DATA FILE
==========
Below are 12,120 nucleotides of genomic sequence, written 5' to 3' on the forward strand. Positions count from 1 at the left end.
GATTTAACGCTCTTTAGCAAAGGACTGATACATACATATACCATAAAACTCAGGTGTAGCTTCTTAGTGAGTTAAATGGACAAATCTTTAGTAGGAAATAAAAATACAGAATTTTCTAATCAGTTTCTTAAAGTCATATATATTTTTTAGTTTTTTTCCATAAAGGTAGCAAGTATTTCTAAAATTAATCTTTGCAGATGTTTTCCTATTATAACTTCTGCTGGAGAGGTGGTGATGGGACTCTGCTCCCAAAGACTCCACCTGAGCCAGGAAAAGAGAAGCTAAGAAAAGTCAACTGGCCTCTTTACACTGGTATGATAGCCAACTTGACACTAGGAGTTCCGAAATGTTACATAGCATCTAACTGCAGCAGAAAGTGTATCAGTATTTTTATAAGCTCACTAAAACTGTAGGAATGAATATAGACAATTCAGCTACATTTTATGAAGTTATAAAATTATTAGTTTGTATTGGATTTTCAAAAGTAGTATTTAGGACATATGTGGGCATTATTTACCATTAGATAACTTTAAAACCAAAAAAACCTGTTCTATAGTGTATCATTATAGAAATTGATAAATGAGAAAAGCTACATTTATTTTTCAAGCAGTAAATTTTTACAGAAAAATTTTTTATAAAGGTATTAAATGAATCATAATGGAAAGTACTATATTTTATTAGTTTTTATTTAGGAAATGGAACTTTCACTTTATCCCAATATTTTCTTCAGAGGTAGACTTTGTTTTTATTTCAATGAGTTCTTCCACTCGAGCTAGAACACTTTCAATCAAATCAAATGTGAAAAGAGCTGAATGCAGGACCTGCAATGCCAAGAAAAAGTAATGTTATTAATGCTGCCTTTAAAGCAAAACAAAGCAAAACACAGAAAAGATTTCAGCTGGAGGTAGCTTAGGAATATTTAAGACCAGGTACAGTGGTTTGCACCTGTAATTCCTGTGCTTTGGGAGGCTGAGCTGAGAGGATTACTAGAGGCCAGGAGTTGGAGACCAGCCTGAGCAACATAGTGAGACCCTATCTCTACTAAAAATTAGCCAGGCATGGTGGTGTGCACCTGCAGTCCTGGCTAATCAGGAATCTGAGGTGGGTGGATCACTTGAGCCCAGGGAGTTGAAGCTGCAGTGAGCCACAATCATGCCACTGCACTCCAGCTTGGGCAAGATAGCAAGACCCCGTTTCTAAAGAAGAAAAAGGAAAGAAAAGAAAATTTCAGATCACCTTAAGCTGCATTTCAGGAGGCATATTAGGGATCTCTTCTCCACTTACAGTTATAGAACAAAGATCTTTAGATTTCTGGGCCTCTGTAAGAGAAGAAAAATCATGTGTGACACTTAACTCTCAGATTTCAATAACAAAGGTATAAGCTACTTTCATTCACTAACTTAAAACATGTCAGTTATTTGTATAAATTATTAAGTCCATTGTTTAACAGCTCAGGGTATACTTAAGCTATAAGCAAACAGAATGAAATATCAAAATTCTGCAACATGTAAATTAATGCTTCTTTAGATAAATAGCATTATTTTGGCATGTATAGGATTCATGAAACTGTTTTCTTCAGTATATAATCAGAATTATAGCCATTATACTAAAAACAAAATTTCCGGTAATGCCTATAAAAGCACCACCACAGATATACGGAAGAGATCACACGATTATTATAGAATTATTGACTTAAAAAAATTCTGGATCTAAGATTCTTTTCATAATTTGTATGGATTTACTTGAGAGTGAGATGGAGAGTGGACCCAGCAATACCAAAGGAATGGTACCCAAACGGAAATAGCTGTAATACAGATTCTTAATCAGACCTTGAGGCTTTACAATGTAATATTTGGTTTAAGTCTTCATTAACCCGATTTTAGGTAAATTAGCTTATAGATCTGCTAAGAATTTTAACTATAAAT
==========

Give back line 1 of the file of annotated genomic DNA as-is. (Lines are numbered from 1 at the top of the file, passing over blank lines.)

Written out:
Below are 12,120 nucleotides of genomic sequence, written 5' to 3' on the forward strand. Positions count from 1 at the left end.